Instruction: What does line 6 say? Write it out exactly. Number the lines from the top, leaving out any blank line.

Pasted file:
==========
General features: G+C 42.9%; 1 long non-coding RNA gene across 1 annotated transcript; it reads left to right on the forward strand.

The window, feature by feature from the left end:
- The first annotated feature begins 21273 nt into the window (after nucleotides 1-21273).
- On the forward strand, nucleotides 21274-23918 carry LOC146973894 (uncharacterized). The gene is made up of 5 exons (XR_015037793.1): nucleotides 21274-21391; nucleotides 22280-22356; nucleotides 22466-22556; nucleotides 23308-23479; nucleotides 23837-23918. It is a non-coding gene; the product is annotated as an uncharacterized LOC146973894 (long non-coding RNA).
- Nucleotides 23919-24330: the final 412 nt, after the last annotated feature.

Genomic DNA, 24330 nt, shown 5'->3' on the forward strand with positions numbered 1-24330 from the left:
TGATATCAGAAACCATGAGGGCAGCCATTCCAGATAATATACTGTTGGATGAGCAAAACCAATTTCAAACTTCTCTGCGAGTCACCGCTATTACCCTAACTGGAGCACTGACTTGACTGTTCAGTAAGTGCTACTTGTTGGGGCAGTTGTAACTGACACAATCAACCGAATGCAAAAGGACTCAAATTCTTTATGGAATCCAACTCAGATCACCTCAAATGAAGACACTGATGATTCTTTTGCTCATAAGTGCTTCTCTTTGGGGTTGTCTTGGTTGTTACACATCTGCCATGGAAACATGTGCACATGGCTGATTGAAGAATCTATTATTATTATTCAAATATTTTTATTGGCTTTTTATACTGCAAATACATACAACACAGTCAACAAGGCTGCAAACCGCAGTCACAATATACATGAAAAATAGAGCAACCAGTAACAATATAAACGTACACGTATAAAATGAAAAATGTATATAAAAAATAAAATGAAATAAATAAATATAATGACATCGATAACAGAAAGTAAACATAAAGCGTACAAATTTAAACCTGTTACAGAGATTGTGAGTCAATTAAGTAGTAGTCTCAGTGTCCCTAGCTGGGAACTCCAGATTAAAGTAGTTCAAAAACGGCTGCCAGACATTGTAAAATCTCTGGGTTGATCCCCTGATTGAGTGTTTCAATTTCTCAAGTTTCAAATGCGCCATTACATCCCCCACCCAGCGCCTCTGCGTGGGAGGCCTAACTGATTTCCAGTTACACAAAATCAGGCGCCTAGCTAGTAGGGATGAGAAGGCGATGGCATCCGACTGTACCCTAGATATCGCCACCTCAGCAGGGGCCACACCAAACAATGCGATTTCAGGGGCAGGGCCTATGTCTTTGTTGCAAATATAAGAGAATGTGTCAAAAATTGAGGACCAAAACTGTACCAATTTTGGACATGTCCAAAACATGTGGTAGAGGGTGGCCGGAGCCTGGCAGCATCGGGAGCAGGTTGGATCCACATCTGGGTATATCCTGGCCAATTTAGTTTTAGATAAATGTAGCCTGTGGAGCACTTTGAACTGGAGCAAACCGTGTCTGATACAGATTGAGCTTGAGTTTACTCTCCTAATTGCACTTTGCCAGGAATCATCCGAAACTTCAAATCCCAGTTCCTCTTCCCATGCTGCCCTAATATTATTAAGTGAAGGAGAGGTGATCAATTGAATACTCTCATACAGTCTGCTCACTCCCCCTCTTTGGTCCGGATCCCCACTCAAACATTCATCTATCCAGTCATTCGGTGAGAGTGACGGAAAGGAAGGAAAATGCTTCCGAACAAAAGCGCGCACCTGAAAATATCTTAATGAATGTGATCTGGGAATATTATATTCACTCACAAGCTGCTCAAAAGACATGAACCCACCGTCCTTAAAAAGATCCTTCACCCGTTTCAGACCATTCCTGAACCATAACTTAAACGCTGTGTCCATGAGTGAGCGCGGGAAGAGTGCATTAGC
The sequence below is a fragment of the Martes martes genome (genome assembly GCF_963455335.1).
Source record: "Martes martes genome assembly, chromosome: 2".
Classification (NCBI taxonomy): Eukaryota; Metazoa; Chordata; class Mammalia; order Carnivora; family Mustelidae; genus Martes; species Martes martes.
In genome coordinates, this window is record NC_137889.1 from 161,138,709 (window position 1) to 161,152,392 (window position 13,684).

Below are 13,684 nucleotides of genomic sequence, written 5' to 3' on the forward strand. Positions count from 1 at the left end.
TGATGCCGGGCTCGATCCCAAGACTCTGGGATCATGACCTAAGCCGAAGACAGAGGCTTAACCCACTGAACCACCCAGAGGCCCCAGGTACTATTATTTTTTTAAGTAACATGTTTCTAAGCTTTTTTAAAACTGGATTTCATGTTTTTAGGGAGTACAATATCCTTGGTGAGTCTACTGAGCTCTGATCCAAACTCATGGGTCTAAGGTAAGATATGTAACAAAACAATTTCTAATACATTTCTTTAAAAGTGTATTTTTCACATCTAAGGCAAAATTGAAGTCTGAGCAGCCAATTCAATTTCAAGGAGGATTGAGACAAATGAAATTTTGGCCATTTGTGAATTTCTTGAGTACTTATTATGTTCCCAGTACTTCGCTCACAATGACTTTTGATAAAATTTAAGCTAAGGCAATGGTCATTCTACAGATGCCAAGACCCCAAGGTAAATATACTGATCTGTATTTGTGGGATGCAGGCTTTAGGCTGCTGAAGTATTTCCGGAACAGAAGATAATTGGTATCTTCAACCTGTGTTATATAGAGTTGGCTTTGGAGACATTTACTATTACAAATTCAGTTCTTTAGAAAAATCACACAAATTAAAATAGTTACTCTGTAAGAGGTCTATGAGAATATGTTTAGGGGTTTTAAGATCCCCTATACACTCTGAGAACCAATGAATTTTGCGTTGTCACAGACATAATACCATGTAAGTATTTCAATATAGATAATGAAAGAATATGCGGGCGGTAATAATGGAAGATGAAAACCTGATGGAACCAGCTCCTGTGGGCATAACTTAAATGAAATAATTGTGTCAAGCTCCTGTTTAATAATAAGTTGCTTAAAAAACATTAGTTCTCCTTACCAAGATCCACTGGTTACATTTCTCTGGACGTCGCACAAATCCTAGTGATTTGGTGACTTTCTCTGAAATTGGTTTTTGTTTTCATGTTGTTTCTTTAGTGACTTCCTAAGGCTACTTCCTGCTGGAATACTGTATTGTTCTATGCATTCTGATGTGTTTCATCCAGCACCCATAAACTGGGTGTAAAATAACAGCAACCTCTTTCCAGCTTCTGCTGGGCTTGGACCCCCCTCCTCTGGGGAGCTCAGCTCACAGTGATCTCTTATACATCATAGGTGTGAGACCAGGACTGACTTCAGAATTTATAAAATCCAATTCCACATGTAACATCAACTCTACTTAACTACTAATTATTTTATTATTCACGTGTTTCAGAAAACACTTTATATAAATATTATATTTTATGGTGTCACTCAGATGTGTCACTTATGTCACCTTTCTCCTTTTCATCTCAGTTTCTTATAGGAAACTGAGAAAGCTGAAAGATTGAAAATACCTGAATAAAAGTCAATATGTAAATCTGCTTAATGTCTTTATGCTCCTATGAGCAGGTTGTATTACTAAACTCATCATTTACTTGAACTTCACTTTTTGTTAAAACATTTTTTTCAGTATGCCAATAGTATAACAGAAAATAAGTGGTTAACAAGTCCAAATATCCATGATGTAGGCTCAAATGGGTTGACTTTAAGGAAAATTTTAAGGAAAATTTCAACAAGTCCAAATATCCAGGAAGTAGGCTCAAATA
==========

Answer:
Genomic DNA, 24330 nt, shown 5'->3' on the forward strand with positions numbered 1-24330 from the left: